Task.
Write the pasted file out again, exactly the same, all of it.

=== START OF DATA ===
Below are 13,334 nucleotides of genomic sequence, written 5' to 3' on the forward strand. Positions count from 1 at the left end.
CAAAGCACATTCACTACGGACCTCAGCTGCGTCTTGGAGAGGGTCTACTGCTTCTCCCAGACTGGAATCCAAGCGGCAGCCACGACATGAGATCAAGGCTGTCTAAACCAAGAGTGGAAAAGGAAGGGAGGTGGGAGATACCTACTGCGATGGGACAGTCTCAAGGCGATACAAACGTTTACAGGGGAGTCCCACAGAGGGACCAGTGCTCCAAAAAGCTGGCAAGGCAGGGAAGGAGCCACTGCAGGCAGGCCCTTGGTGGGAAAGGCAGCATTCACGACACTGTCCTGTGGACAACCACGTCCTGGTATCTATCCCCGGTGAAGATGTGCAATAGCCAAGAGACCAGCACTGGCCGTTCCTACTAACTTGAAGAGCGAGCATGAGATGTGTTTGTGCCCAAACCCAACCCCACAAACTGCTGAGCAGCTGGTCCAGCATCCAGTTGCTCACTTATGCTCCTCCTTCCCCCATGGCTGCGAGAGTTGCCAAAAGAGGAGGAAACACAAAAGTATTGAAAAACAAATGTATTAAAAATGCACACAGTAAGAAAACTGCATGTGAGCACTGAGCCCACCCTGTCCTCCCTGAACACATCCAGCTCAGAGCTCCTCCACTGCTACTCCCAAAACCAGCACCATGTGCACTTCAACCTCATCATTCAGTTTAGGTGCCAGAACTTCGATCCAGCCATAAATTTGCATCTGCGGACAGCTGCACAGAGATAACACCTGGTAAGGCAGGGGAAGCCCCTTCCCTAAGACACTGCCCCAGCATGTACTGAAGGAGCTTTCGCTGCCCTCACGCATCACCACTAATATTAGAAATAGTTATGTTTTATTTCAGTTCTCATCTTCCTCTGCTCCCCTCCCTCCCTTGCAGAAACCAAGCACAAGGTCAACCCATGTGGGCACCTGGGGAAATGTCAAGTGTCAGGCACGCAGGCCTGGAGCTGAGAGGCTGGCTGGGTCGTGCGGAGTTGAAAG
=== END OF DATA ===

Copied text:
Below are 13,334 nucleotides of genomic sequence, written 5' to 3' on the forward strand. Positions count from 1 at the left end.
CAAAGCACATTCACTACGGACCTCAGCTGCGTCTTGGAGAGGGTCTACTGCTTCTCCCAGACTGGAATCCAAGCGGCAGCCACGACATGAGATCAAGGCTGTCTAAACCAAGAGTGGAAAAGGAAGGGAGGTGGGAGATACCTACTGCGATGGGACAGTCTCAAGGCGATACAAACGTTTACAGGGGAGTCCCACAGAGGGACCAGTGCTCCAAAAAGCTGGCAAGGCAGGGAAGGAGCCACTGCAGGCAGGCCCTTGGTGGGAAAGGCAGCATTCACGACACTGTCCTGTGGACAACCACGTCCTGGTATCTATCCCCGGTGAAGATGTGCAATAGCCAAGAGACCAGCACTGGCCGTTCCTACTAACTTGAAGAGCGAGCATGAGATGTGTTTGTGCCCAAACCCAACCCCACAAACTGCTGAGCAGCTGGTCCAGCATCCAGTTGCTCACTTATGCTCCTCCTTCCCCCATGGCTGCGAGAGTTGCCAAAAGAGGAGGAAACACAAAAGTATTGAAAAACAAATGTATTAAAAATGCACACAGTAAGAAAACTGCATGTGAGCACTGAGCCCACCCTGTCCTCCCTGAACACATCCAGCTCAGAGCTCCTCCACTGCTACTCCCAAAACCAGCACCATGTGCACTTCAACCTCATCATTCAGTTTAGGTGCCAGAACTTCGATCCAGCCATAAATTTGCATCTGCGGACAGCTGCACAGAGATAACACCTGGTAAGGCAGGGGAAGCCCCTTCCCTAAGACACTGCCCCAGCATGTACTGAAGGAGCTTTCGCTGCCCTCACGCATCACCACTAATATTAGAAATAGTTATGTTTTATTTCAGTTCTCATCTTCCTCTGCTCCCCTCCCTCCCTTGCAGAAACCAAGCACAAGGTCAACCCATGTGGGCACCTGGGGAAATGTCAAGTGTCAGGCACGCAGGCCTGGAGCTGAGAGGCTGGCTGGGTCGTGCGGAGTTGAAAG